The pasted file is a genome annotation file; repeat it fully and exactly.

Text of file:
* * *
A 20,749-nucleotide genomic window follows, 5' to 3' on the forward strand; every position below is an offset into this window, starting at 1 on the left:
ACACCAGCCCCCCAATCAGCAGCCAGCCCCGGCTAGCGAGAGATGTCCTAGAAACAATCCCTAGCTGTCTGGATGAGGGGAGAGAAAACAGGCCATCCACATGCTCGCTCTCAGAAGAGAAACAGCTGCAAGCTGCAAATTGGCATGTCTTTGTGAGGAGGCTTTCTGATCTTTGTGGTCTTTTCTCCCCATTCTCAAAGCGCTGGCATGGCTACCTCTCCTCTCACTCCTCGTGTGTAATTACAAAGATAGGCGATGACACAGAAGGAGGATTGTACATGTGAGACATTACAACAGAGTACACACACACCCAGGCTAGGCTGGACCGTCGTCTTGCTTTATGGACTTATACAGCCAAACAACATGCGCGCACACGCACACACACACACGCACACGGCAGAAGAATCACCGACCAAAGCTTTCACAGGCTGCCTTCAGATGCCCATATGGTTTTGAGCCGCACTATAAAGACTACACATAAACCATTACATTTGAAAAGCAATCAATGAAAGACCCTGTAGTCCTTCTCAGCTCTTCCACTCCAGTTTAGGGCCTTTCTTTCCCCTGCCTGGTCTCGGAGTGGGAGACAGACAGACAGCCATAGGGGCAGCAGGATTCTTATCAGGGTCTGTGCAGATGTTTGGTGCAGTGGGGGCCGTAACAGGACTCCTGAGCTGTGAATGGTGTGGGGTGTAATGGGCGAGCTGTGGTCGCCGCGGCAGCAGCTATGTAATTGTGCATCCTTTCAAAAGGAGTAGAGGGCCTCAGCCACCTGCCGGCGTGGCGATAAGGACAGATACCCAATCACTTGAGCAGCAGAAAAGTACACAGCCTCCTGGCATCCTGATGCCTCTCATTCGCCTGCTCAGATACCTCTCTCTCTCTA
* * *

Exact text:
A 20,749-nucleotide genomic window follows, 5' to 3' on the forward strand; every position below is an offset into this window, starting at 1 on the left:
ACACCAGCCCCCCAATCAGCAGCCAGCCCCGGCTAGCGAGAGATGTCCTAGAAACAATCCCTAGCTGTCTGGATGAGGGGAGAGAAAACAGGCCATCCACATGCTCGCTCTCAGAAGAGAAACAGCTGCAAGCTGCAAATTGGCATGTCTTTGTGAGGAGGCTTTCTGATCTTTGTGGTCTTTTCTCCCCATTCTCAAAGCGCTGGCATGGCTACCTCTCCTCTCACTCCTCGTGTGTAATTACAAAGATAGGCGATGACACAGAAGGAGGATTGTACATGTGAGACATTACAACAGAGTACACACACACCCAGGCTAGGCTGGACCGTCGTCTTGCTTTATGGACTTATACAGCCAAACAACATGCGCGCACACGCACACACACACACGCACACGGCAGAAGAATCACCGACCAAAGCTTTCACAGGCTGCCTTCAGATGCCCATATGGTTTTGAGCCGCACTATAAAGACTACACATAAACCATTACATTTGAAAAGCAATCAATGAAAGACCCTGTAGTCCTTCTCAGCTCTTCCACTCCAGTTTAGGGCCTTTCTTTCCCCTGCCTGGTCTCGGAGTGGGAGACAGACAGACAGCCATAGGGGCAGCAGGATTCTTATCAGGGTCTGTGCAGATGTTTGGTGCAGTGGGGGCCGTAACAGGACTCCTGAGCTGTGAATGGTGTGGGGTGTAATGGGCGAGCTGTGGTCGCCGCGGCAGCAGCTATGTAATTGTGCATCCTTTCAAAAGGAGTAGAGGGCCTCAGCCACCTGCCGGCGTGGCGATAAGGACAGATACCCAATCACTTGAGCAGCAGAAAAGTACACAGCCTCCTGGCATCCTGATGCCTCTCATTCGCCTGCTCAGATACCTCTCTCTCTCTA